Efficacy Study of Humira in the Treatment of Cutaneous Sarcoidosis

This study has been withdrawn prior to enrollment.
Sponsor:
Collaborator:
Stanford University
Information provided by:
Wright State University
ClinicalTrials.gov Identifier:
NCT00731757
First received: August 6, 2008
Last updated: July 21, 2009
Last verified: July 2009

August 6, 2008
July 21, 2009
May 2009
December 2010   (final data collection date for primary outcome measure)
  • Change in Physician Global Assessment score from baseline to Week 24. [ Time Frame: week 0 and week 24. ] [ Designated as safety issue: No ]
  • Change in Physician Target Lesion Assessment score from baseline to Week 24. [ Time Frame: Week 0 and week 24. ] [ Designated as safety issue: No ]
Same as current
Complete list of historical versions of study NCT00731757 on ClinicalTrials.gov Archive Site
  • Number of complete responders, partial responders, minimal responders, and non-responders at Week 24. [ Time Frame: Week 0, week 1, week 4 and then every 4 weeks until week 24. ] [ Designated as safety issue: No ]
  • Mean change in Body Surface Area by visit. [ Time Frame: Week 0, week 1, week 4 and then every 4 weeks until week 24. ] [ Designated as safety issue: No ]
  • Change in Physician Global Assessment score by visit. [ Time Frame: Week 0, week 1, week 4 and then every 4 weeks until week 24. ] [ Designated as safety issue: No ]
  • Change in Physician Target Lesion Assessment score by visit. [ Time Frame: Week 0, week 1, week 4 and then every 4 weeks until week 24. ] [ Designated as safety issue: No ]
  • Mean change in the subject's evaluation of severity as measured by a 100 millimeter visual analogue scale by visit. [ Time Frame: Week 0, week 1, week 4 and then every 4 weeks until week 24. ] [ Designated as safety issue: No ]
  • Change in dose of antibiotics and immunosuppressives used to treat sarcoid. [ Time Frame: Week 0, week 1, week 4 and then every 4 weeks until week 24. ] [ Designated as safety issue: No ]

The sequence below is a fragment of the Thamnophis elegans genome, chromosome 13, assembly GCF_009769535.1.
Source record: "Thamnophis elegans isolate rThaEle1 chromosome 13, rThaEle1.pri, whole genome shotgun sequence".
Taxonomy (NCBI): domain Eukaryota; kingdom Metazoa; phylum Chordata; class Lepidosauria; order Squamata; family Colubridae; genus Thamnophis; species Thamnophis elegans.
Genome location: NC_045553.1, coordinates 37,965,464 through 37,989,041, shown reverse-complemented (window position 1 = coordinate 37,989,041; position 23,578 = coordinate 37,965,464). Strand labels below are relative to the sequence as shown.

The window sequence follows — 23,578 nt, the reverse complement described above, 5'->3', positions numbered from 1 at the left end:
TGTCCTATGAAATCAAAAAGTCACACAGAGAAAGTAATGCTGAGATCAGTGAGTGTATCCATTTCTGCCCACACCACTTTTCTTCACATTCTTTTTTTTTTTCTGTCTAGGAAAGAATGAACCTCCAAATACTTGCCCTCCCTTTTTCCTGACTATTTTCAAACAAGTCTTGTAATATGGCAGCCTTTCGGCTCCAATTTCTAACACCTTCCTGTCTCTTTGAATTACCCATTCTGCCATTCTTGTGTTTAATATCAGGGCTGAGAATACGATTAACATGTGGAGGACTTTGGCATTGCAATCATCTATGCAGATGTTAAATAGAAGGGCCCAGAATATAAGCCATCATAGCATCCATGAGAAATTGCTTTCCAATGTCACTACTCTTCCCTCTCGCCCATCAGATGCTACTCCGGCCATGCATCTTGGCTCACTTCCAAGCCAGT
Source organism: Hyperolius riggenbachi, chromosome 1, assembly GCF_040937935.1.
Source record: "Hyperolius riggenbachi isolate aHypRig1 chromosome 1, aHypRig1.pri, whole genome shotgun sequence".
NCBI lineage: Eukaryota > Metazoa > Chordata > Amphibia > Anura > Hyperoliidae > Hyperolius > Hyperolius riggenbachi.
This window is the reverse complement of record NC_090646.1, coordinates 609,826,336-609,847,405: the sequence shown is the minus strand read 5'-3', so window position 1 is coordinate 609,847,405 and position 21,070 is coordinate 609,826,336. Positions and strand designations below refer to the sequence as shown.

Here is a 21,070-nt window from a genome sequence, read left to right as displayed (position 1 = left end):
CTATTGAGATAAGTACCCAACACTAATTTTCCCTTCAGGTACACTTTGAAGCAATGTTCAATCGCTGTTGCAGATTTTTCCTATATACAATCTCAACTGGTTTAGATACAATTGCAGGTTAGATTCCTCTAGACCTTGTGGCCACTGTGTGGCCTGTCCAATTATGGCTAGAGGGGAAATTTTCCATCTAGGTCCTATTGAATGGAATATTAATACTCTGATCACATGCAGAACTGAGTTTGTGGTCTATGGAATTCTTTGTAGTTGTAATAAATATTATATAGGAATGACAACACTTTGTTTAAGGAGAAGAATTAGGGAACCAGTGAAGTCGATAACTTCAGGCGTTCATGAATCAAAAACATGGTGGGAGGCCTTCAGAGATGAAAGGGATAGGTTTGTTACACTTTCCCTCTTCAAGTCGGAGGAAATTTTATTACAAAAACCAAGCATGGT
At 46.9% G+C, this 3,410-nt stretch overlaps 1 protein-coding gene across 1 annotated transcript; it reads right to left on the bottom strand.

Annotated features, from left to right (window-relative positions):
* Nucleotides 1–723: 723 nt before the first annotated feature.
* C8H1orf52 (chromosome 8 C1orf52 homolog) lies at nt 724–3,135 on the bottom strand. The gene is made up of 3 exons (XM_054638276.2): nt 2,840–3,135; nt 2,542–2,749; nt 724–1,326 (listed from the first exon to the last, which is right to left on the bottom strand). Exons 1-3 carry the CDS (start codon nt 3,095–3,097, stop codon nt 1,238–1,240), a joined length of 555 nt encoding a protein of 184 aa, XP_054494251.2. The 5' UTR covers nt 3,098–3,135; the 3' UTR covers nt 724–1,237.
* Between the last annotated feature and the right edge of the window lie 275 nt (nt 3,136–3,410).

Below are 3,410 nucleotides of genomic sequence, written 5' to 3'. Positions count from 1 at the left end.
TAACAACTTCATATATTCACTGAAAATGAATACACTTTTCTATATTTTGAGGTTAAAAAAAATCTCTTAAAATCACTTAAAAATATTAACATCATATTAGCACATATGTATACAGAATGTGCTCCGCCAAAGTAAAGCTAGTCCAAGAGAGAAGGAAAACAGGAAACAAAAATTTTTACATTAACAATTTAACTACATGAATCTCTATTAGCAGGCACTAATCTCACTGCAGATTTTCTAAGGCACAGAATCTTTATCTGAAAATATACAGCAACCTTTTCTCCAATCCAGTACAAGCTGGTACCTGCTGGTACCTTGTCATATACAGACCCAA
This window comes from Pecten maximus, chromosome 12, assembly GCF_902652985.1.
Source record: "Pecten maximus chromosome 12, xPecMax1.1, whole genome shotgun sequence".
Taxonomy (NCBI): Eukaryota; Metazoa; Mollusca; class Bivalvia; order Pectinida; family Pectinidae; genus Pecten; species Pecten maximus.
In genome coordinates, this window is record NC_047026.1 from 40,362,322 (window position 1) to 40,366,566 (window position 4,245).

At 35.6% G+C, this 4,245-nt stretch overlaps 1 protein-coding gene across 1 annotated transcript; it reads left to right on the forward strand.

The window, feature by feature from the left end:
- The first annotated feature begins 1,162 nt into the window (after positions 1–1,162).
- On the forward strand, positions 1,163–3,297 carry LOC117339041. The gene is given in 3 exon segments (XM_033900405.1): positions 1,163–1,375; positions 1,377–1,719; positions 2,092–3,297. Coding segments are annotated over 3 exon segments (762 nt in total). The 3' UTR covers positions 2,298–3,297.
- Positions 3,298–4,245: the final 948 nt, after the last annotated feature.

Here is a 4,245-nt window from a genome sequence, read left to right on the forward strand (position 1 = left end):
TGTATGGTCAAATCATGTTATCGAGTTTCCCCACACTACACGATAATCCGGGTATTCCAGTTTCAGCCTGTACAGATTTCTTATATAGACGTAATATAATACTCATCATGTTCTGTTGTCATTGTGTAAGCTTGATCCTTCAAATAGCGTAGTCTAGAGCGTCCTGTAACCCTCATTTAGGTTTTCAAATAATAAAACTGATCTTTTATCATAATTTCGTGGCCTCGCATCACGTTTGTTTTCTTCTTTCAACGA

Same as current
Not Provided
Not Provided
 
Efficacy Study of Humira in the Treatment of Cutaneous Sarcoidosis
A Phase II, Multi-Center, Open Label Study to Determine the Efficacy of Adalimumab in the Treatment of Cutaneous Sarcoidosis

The purpose of this study is to determine the safety and efficacy of Humira in the treatment of cutaneous sarcoidosis.

Sarcoidosis is a multisystem disease. Cutaneous involvement occurs in approximately 25% of patients with lesion morphologies varying widely. There is no universally accepted treatment for sarcoidosis. Systemic agents such as oral corticosteroids are frequently necessary for treatment, but long-term therapy is limited by a multitude of serious adverse effects. Steroid-sparing agents such as methotrexate, azathioprine, anti-malarials, pentoxifylline, allopurinol, and thalidomide have been shown beneficial for select patients, but are limited due to significant toxicities of their own or inconsistencies in efficacy.

Infliximab is a chimeric, monoclonal antibody directed against TNF-α and is currently approved by the US Food and Drug Administration (FDA) to treat rheumatoid arthritis, ankylosing spondylitis, and Crohn's disease. Etanercept is a dimeric fusion protein consisting of the extracellular ligand-binding domain of the human TNF receptor linked to the Fc portion of human IgG1. Etanercept has been approved for the treatment of psoriasis, psoriatic arthritis, rheumatoid arthritis, and juvenile rheumatoid arthritis. Treatment with infliximab and etanercept was generally well tolerated and safe in these reports.

To date, there have been no reports describing the treatment of sarcoidosis with adalimumab. Adalimumab (Humira; Abbott Laboratories, Abbot Park, IL) is a fully human, monoclonal antibody directed against TNF-α and is approved by the US FDA to treat rheumatoid arthritis. Given that adalimumab targets the same cytokine as infliximab and etanercept, one would expect that adalimumab may also be effective in the treatment of sarcoidosis. Treatment with adalimumab is advantageous over infliximab through differences in drug delivery. Infliximab is delivered intravenously in the office. This requires routine office visits and vital sign monitoring by a health care professional.

Adalimumab, on the other hand, is administered subcutaneously once weekly or every other week by the patient at home. Patients can be instructed on proper injection technique during one nurse visit. Additionally, because adalimumab is fully human, patients may be less likely to form antibodies against the medication. Because of the lack of alternative safe, effective treatment for sarcoidosis, a clinical trial to evaluate the efficacy of adalimumab in the treatment of sarcoidosis is warranted.

Interventional
Phase 2
Allocation: Non-Randomized
Endpoint Classification: Efficacy Study
Intervention Model: Single Group Assignment
Masking: Open Label
Primary Purpose: Treatment
  • Sarcoidosis
  • Cutaneous Sarcoidosis
Drug: Humira
80 mg at week 0, then 40 mg weekly from week 1-week 23.
Experimental: 1
Patients being treated with Humira.
Intervention: Drug: Humira
Not Provided